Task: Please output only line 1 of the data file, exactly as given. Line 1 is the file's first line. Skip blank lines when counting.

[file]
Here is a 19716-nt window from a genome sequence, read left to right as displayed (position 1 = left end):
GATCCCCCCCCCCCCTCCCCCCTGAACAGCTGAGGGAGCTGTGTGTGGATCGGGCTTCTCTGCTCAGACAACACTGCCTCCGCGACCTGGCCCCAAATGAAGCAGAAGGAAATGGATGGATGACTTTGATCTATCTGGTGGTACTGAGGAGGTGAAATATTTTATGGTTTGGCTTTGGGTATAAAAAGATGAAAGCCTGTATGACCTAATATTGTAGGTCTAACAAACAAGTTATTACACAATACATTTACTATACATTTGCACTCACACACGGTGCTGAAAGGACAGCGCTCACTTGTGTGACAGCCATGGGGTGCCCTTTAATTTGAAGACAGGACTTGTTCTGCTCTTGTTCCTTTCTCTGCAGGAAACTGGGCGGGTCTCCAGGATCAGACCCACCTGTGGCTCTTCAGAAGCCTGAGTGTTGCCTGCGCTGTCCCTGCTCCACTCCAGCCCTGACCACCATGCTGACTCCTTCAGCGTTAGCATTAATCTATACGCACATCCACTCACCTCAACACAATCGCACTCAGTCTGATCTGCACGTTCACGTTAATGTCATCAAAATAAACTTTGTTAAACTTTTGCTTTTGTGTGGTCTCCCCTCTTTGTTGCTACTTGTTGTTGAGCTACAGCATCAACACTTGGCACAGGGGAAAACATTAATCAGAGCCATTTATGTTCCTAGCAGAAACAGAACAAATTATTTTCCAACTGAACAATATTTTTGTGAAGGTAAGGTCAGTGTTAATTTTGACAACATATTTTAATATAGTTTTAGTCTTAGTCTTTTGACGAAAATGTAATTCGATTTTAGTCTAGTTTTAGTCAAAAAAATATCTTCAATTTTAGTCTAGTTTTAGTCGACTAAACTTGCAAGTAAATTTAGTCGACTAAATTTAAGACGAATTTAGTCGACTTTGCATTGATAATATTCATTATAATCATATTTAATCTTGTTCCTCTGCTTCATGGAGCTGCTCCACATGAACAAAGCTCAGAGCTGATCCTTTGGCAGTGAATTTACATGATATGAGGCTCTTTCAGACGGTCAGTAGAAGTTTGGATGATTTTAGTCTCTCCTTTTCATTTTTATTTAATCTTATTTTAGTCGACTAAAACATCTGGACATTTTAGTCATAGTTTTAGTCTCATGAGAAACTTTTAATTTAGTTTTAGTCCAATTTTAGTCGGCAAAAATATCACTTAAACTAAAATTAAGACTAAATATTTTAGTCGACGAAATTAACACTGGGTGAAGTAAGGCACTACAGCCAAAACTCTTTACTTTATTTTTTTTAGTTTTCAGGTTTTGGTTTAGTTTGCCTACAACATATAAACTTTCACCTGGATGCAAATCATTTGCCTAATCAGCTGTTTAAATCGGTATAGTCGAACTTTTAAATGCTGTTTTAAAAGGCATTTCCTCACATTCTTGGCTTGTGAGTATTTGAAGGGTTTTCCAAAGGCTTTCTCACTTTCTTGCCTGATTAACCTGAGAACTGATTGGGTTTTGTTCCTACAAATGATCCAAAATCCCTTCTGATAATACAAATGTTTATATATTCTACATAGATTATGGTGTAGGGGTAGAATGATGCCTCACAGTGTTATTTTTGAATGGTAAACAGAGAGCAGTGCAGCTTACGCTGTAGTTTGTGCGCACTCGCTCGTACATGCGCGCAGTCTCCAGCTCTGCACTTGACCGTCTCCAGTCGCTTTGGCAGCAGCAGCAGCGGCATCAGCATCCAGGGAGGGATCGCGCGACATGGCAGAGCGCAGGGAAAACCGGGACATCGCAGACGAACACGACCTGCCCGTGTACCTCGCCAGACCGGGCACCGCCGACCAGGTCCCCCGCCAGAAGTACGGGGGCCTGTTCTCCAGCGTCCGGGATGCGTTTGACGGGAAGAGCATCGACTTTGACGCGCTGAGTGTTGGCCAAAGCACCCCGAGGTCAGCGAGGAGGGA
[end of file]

Here is a 19716-nt window from a genome sequence, read left to right as displayed (position 1 = left end):